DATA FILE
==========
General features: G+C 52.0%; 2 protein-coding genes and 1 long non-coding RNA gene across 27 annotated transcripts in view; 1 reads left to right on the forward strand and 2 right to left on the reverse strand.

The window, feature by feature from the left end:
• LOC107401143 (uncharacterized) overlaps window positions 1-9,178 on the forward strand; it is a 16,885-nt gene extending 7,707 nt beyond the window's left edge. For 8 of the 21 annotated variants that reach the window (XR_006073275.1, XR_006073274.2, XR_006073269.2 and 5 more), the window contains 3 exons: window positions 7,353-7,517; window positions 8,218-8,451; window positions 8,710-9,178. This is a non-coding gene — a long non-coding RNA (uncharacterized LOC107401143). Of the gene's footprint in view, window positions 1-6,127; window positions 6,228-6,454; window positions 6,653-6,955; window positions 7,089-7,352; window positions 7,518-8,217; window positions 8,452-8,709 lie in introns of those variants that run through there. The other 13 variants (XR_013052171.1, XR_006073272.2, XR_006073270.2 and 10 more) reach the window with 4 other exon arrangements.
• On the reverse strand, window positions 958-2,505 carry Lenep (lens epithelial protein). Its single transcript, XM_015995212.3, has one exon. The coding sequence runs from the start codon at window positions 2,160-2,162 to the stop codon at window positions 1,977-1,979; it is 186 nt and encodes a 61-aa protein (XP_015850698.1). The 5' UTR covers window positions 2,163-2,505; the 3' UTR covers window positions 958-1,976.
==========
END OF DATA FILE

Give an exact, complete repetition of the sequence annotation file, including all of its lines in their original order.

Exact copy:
General features: G+C 52.0%; 2 protein-coding genes and 1 long non-coding RNA gene across 27 annotated transcripts in view; 1 reads left to right on the forward strand and 2 right to left on the reverse strand.

The window, feature by feature from the left end:
• LOC107401143 (uncharacterized) overlaps window positions 1-9,178 on the forward strand; it is a 16,885-nt gene extending 7,707 nt beyond the window's left edge. For 8 of the 21 annotated variants that reach the window (XR_006073275.1, XR_006073274.2, XR_006073269.2 and 5 more), the window contains 3 exons: window positions 7,353-7,517; window positions 8,218-8,451; window positions 8,710-9,178. This is a non-coding gene — a long non-coding RNA (uncharacterized LOC107401143). Of the gene's footprint in view, window positions 1-6,127; window positions 6,228-6,454; window positions 6,653-6,955; window positions 7,089-7,352; window positions 7,518-8,217; window positions 8,452-8,709 lie in introns of those variants that run through there. The other 13 variants (XR_013052171.1, XR_006073272.2, XR_006073270.2 and 10 more) reach the window with 4 other exon arrangements.
• On the reverse strand, window positions 958-2,505 carry Lenep (lens epithelial protein). Its single transcript, XM_015995212.3, has one exon. The coding sequence runs from the start codon at window positions 2,160-2,162 to the stop codon at window positions 1,977-1,979; it is 186 nt and encodes a 61-aa protein (XP_015850698.1). The 5' UTR covers window positions 2,163-2,505; the 3' UTR covers window positions 958-1,976.